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The Oneida Indian Nation—one of the main groups leading the fight against the Washington football team’s offensive name—released new polling data today which found that 59 percent of D.C. adults think the term “redskin” would offend Native Americans.
But only 18 percent of respondents said that a name change would make them more of a fan of the team. Fifty-five percent said it would make no difference in their allegiance to the team, and 25 percent said it would make them less of a fan of the team.
Twenty-five percent of people reported a favorable opinion of team owner Dan Snyder, who has vowed to never change the name, and 29 percent have a neutral opinion of him. Thirty-two percent of respondents say they have a negative opinion of him.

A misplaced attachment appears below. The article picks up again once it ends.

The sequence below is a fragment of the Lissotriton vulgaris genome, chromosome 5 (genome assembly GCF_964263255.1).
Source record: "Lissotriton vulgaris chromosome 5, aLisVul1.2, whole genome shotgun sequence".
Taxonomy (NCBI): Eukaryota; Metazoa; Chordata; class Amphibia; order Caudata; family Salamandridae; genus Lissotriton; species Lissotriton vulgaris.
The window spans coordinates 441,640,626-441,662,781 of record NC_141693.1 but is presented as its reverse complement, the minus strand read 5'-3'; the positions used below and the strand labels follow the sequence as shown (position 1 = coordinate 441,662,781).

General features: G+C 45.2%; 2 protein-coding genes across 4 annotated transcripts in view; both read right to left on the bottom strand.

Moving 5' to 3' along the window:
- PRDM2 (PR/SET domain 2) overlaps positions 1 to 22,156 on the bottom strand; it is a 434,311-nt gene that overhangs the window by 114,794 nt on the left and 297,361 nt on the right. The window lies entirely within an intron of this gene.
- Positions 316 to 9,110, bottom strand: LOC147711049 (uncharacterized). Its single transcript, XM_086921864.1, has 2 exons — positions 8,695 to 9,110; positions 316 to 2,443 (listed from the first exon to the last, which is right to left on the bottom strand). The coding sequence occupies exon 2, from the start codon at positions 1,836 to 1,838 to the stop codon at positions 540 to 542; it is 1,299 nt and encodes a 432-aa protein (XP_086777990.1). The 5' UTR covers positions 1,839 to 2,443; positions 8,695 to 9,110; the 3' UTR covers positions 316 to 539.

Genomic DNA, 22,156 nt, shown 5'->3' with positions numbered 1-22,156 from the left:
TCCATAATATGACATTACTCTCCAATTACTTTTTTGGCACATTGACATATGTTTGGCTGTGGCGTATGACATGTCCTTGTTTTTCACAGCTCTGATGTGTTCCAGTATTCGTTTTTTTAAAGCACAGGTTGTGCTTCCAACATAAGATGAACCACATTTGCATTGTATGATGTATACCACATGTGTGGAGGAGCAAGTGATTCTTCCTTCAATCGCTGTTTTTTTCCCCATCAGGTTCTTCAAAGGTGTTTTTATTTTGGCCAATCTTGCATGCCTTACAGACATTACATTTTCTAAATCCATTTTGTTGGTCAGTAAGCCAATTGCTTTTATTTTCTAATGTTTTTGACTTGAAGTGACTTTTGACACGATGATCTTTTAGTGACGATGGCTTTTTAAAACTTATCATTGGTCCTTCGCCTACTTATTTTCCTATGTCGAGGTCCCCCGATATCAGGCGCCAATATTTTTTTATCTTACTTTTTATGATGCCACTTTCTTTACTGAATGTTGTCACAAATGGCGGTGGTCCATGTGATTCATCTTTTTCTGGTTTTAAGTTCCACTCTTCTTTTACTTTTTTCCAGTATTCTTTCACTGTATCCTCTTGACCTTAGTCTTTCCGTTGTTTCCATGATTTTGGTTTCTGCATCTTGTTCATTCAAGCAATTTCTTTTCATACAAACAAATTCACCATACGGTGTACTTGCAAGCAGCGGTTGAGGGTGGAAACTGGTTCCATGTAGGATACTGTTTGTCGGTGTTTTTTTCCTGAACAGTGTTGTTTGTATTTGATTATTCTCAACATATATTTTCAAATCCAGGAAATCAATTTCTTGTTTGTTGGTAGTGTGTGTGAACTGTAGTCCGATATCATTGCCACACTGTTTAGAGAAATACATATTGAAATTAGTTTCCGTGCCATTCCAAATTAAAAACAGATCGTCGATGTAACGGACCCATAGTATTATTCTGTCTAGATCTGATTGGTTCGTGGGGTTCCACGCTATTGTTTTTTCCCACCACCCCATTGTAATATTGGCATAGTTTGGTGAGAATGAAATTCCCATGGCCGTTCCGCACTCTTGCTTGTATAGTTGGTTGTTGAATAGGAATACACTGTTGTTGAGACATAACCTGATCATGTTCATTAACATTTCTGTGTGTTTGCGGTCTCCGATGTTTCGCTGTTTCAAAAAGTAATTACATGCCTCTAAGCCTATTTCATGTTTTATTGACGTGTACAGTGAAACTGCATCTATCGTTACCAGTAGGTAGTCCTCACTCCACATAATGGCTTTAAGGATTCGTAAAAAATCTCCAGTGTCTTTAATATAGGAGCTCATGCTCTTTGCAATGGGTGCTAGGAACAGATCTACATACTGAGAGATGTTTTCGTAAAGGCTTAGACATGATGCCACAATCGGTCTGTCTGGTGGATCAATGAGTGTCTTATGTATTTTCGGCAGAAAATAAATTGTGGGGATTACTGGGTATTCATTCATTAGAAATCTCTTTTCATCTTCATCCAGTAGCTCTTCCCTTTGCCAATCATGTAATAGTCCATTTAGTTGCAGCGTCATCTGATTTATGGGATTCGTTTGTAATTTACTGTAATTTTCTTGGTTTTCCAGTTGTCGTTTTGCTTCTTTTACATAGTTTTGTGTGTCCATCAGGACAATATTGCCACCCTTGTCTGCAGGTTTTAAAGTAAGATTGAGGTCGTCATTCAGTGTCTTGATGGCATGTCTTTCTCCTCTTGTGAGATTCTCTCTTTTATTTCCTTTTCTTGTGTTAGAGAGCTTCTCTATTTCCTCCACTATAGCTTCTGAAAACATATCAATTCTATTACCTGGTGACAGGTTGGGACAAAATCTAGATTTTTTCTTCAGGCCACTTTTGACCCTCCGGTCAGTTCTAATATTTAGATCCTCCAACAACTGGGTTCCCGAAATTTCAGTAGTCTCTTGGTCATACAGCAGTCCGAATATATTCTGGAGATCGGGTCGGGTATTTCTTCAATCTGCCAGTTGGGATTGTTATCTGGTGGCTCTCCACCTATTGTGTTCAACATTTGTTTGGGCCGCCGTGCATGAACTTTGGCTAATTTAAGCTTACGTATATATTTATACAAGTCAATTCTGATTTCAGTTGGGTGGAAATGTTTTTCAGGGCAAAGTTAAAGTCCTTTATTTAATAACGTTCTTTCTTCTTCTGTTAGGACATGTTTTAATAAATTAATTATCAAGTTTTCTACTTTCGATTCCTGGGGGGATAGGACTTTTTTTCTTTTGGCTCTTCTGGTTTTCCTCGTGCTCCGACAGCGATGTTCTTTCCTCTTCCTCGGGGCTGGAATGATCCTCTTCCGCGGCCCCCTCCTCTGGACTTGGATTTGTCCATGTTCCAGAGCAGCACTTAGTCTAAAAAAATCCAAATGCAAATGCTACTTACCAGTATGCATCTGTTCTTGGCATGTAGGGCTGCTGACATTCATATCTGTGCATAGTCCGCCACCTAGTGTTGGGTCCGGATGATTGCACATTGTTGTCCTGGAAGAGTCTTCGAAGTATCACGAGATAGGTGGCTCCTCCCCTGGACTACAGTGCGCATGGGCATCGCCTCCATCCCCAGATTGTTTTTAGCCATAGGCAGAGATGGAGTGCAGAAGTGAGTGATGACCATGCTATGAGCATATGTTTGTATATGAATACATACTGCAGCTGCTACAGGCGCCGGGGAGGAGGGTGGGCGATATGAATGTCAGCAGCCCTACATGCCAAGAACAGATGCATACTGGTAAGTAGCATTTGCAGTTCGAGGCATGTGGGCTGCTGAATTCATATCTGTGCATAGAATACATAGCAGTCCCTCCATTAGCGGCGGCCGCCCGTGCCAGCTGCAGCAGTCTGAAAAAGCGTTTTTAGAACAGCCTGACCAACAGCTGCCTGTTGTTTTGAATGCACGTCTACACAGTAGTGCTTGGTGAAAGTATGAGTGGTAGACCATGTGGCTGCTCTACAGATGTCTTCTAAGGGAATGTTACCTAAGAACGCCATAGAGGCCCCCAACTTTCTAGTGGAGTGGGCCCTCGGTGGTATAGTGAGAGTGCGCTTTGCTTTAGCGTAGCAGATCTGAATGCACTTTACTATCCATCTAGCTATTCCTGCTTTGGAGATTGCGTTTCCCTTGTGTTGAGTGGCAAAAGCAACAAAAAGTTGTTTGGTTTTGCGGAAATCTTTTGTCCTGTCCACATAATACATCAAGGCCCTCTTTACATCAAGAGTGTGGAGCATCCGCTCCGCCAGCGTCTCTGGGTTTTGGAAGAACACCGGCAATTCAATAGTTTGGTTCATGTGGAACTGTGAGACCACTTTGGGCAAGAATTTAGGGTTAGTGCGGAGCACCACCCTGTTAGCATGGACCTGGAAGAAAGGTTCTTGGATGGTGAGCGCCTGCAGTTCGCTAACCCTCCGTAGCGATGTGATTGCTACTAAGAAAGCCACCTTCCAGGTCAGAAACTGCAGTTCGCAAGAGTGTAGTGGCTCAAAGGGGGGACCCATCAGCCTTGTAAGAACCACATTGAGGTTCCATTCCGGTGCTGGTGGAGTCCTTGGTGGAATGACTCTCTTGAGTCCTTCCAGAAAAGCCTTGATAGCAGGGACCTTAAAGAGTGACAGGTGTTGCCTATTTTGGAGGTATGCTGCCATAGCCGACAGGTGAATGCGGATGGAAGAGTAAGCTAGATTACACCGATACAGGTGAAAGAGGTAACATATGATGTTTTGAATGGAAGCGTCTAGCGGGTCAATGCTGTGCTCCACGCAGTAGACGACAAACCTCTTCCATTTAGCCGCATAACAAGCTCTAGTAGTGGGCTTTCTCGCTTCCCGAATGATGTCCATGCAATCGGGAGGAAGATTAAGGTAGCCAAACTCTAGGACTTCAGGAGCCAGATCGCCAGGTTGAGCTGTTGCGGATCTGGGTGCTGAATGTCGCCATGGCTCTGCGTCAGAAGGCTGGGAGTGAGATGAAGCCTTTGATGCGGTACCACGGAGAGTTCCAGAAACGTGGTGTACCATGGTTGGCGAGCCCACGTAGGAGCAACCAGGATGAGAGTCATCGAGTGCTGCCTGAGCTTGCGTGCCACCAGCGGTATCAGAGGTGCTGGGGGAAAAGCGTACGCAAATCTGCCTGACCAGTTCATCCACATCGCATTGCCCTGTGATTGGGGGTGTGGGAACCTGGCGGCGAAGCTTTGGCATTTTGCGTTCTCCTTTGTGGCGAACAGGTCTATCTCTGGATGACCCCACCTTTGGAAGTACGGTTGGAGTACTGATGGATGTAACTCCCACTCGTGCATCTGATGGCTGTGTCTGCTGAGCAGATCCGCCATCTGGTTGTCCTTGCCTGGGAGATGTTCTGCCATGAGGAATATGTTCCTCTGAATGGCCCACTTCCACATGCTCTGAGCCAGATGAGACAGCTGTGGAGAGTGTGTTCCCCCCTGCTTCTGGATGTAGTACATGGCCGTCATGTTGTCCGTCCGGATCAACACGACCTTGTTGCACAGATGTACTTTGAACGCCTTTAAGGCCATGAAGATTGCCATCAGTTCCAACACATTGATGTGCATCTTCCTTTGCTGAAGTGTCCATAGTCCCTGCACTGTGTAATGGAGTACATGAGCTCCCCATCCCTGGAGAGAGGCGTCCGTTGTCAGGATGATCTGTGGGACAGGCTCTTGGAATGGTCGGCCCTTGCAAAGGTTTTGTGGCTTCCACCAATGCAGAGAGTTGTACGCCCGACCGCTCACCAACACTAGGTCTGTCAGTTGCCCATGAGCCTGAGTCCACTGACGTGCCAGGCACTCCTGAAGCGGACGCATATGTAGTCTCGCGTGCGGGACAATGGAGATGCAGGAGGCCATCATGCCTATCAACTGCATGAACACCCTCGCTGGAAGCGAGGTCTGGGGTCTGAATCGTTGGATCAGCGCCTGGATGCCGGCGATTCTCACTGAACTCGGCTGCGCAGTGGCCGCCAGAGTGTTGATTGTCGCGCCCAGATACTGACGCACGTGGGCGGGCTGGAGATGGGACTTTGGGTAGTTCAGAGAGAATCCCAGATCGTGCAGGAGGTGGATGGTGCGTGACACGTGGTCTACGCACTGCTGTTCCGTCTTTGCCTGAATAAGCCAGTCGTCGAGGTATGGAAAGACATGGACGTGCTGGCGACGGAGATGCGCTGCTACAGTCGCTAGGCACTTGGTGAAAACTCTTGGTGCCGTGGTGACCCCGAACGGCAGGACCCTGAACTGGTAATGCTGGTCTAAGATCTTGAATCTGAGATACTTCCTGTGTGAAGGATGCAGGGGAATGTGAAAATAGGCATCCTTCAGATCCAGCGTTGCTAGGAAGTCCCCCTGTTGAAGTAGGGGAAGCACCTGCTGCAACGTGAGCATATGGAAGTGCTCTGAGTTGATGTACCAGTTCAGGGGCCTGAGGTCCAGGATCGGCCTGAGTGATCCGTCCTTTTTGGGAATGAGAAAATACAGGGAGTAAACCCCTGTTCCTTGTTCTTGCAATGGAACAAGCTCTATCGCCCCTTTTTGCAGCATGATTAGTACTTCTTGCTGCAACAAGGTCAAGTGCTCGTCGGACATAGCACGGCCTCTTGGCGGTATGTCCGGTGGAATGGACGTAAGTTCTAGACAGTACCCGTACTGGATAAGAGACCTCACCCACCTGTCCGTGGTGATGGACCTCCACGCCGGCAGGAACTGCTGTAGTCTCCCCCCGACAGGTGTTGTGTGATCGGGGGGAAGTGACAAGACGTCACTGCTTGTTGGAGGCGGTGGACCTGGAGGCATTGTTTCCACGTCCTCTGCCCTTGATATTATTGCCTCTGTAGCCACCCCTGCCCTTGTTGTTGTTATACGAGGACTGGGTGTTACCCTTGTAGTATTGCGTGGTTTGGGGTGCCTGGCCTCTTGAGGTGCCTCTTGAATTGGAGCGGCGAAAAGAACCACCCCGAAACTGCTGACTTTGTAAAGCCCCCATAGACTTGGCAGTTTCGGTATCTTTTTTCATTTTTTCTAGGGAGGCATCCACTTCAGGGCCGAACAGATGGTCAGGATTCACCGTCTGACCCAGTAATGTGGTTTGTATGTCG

The polling data is far from suggesting that there is overwhelming support for a name change, but still, it’s coming from a party with great interest in the matter, and probably should be taken with a grain of salt.
The poll was conducted between Oct. 11 and Oct 13 and has a margin of error of about plus or minus 4.4 percent. The full results can be read here.
Earlier in the month the Washington Post conducted a non-scientific reader poll and found that 57 percent of people do not think the team name should be changed.
Photo by Darrow Montgomery